He leaned forward a bit as if to keep the other guests — none was nearby — from overhearing.

"You've heard of the Kuzarim?"

"Of course."
"I'm one of them."

"You're a Kuzari?"

He couldn't be. The Kuzarim — the Khazars, as they're called in English — disappeared nearly a thousand years ago. In their mysterious kingdom straddling the Volga above the point where it flows into the Caspian Sea, its rulers and part of its population converted to Judaism in the eighth century CE. They were dealt a mortal blow by Christian Russia and Byzantium in the 11th century, and were totally wiped out by the 13th at the latest.

Most Jews have heard of them only because of Yehuda Halevi's The Book of the Kuzari, an imaginary dialogue between a Jewish scholar and the first Khazar king to convert. Although it has been speculated by historians that the Khazar Jews dispersed after the fall of their kingdom to various places — Azerbaijan, Kazakhstan, Russia, Eastern Europe — no clear trace of them has ever been found.

The man smiled. "Not just a Kuzari. The last descendant of the Kuzari royal house."

"But the Kuzari royal house disappeared with the kingdom!"

"That's what people like you think. That's what everyone thinks. That's what we want you to think."


He leaned forward again. "Don't talk so loudly. We. We're still here. I can't tell you anything more about it."

"Why not?"

"The Council would kill me. It would kill you, too."

"The Council?"

Yes, the man said. The Kuzari Council. It persisted from generation to generation. When one of its members died, someone else was tapped to replace him. The Council made sure no one revealed the Kuzaris' secrets. It could be ruthless about that. "It knows everything," the man said. "By tomorrow it will know exactly what we've spoken about tonight. There's not a word of our conversation that won't get back to it."

A madman! The last descendant of the Kuzari royal house was a paranoid psychotic.

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"But who," I asked, "is persecuting you? From whom are you keeping secrets?"

He looked around him. The guests were chatting, sipping wine, playing with their children on the lawn.
"Come upstairs with me to my apartment," he said. "I'll show you something."

I followed him upstairs, not without a heartthrob of excitement. A madman! Yet suppose he wasn't?

He opened his front door with a key. We stepped into a large living room. Amateur oil paintings hung on the walls. One whole wall was covered by a large mural. "Do you see that?" he asked.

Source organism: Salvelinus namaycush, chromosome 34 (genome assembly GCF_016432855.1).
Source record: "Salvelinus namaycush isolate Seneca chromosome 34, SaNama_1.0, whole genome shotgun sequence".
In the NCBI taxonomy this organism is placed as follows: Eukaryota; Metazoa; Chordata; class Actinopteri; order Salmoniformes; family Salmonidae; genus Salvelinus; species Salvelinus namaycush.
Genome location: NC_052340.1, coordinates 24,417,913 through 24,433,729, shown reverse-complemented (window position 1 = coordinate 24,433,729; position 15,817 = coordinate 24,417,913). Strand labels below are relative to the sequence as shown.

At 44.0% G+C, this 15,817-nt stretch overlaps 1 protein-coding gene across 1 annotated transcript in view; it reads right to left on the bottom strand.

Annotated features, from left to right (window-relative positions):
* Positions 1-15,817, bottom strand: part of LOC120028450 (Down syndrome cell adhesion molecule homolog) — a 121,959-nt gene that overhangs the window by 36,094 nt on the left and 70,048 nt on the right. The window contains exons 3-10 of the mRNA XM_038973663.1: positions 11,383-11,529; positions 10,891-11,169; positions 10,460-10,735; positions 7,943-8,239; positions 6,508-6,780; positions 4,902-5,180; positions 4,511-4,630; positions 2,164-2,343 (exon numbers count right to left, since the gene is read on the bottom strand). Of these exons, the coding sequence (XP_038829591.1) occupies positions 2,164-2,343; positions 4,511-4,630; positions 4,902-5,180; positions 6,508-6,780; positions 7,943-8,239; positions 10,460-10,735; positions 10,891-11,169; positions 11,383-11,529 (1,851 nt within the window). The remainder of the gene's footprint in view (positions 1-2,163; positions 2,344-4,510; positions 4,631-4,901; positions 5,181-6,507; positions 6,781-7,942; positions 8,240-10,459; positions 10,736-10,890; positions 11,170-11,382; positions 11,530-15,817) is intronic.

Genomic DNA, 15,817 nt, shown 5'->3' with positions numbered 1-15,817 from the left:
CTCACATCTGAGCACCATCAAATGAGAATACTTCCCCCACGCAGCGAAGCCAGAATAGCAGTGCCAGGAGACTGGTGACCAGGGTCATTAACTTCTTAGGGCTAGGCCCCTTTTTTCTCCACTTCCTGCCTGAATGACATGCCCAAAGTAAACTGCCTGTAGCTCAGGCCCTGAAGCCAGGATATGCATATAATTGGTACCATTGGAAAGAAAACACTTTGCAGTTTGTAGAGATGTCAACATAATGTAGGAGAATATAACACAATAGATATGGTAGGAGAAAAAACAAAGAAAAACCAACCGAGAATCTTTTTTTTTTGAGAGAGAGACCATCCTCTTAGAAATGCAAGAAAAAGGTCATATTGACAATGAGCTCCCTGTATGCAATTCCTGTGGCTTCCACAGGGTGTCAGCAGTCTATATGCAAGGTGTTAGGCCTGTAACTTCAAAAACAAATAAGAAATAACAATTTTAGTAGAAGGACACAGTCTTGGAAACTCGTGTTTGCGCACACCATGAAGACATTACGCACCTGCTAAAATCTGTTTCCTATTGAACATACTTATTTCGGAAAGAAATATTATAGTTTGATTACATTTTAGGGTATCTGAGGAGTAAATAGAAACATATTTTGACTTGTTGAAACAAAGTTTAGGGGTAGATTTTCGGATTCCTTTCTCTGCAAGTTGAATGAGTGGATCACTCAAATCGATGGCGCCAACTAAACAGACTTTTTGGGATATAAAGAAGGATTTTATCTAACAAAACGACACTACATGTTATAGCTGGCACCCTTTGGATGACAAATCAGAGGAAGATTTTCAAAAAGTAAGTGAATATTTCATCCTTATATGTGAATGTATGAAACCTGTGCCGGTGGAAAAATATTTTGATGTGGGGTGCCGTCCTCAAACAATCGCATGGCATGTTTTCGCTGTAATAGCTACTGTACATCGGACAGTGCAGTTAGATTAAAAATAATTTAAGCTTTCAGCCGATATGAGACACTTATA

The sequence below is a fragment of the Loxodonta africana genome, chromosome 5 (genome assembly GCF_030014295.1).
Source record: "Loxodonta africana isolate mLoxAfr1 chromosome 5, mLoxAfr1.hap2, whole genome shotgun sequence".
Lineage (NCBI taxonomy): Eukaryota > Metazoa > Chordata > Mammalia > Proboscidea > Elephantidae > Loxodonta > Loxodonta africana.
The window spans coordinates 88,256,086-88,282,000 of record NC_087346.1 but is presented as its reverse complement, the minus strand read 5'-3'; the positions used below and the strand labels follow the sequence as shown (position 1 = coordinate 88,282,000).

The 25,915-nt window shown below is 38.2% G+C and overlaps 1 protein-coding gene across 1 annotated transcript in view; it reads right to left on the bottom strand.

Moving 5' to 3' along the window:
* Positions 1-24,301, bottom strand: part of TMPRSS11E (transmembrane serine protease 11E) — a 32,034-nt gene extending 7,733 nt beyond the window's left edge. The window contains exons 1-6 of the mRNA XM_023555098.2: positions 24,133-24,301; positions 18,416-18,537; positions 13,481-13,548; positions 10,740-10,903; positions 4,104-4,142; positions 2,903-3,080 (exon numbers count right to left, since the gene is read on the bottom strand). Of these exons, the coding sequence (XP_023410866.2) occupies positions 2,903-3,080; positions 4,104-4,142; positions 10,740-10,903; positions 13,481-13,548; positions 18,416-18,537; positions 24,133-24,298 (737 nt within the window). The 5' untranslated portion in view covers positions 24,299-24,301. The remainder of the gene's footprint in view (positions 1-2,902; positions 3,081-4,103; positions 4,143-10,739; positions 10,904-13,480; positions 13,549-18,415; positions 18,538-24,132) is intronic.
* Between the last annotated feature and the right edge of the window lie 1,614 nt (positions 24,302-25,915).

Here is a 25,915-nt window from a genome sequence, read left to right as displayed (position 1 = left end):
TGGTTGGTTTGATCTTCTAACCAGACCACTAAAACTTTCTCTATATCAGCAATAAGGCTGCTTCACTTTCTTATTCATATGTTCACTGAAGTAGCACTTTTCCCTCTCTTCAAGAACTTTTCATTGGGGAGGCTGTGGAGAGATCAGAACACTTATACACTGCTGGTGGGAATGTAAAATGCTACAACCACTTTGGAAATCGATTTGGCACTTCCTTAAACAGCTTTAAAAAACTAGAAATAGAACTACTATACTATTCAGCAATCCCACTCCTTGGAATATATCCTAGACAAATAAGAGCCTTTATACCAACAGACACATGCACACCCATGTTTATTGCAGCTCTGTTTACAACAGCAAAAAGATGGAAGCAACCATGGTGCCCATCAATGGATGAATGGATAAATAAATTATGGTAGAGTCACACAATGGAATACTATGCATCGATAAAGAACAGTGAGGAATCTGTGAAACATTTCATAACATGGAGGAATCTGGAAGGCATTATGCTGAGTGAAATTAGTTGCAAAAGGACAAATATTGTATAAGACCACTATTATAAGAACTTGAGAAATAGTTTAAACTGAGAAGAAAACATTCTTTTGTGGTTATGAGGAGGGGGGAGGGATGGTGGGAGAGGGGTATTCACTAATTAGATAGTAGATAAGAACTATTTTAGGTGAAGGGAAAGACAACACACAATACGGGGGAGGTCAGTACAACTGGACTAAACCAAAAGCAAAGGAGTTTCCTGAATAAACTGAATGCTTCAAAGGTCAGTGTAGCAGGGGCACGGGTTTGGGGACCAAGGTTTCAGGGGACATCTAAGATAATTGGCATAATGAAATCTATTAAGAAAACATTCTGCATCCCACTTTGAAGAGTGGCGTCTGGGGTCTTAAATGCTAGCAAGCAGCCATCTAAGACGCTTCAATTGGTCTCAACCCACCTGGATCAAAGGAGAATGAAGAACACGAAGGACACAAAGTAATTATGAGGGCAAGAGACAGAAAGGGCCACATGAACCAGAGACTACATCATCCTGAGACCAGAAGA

I looked at it. It was a depiction of a pastoral scene. People and horses stood in a meadow running to the banks of a broad river that vanished in the background among cliffs. The men wore turbans and the baggy pants and blouses of Central Asia. A few were girded with swords. A child stood near one of them.

The man pointed to the child. "That's me. This is my family. I grew up by this river. This spot was just as I've painted it."

"It's the Volga?"

"Don't expect me to answer that. The royal tombs of the Khazar kings are in those cliffs. They're there to this day. No one knows where they are but the Council."

"That's the secret?"

"There are many secrets. I've shown you one of them. And now don't ask me any more questions."

We returned to the garden party. A madman! Was I sure? Of course I was. He was crazy as a loon. Yet my heart throbbed again when I read the next day in Kevin Alan Brook's The Jews of Khazaria: "It seems that in the thirteenth century the Turkic Khazars in Kazakhstan assimilated with other Turkic groups as well as with the Mongols, and consequently lost their ethnic identity. However, there still remain distinctive groups of Kazakhs who may be their progeny. For example, there are some modern-day Kazakhs who are called Sary-Kazak ("Yellow Kazakh" or Kok-koz ("Blue Eyes") because they have red hair, blue eyes, and white skin the Sary-Kazaks are presumably descendants of the Khazars ."

But a secret council that would kill me for telling you where he lived? A madman!

The fact is that I've always been a sucker for this kind of stuff. Ever since I was a kid growing up in Manhattan, I've lapped it up: stories about the lost tribes, descendants of the Marranos, shadowy Jewish kingdoms in the Middle Ages, Jews turning up in far places — the mountains of Mexico, the jungles of Peru, Kaifeng, the Malabar Coast, Timbuktu . The Jews of Manhattan were boring. Jews spotted by Marco Polo on the China coast or surviving centuries of the Inquisition in the hills of Portugal gave me goose pimples.

Call it the romance of Jewish history. The idea that we were a profoundly more adventurous, infinitely more varied, more far-ranging, more interesting people than the Jews I knew.

A Jewish kingdom in Khazaria! Jews ruling gentiles, Jews warring against gentiles, marching out against them in great armies! Jewish royal tombs, undiscovered on the Volga to this day!

"Listen," I said. "Maybe I can come back some time to visit you. I'd love to hear more about all this."

"They'd cut our throats," he said.

A madman!

Every weekday JewishWorldReview.com publishes what many in Washington and in the media consider "must reading." Sign up for the daily JWR update. It's free. Just click here.

JWR contributor Hillel Halkin is an Israel-based translator and author, most recently of Across the Sabbath River: In Search of a Lost Tribe of Israel." (Sales help fund JWR.) Comment by clicking here.

04/15/04: There was a plan
07/28/03: An ugly idea whose time has come
02/21/03: The immorality of losing
12/17/02: You don't have to be Orthodox to cherish the Sabbath

© 2004, Hillel Halkin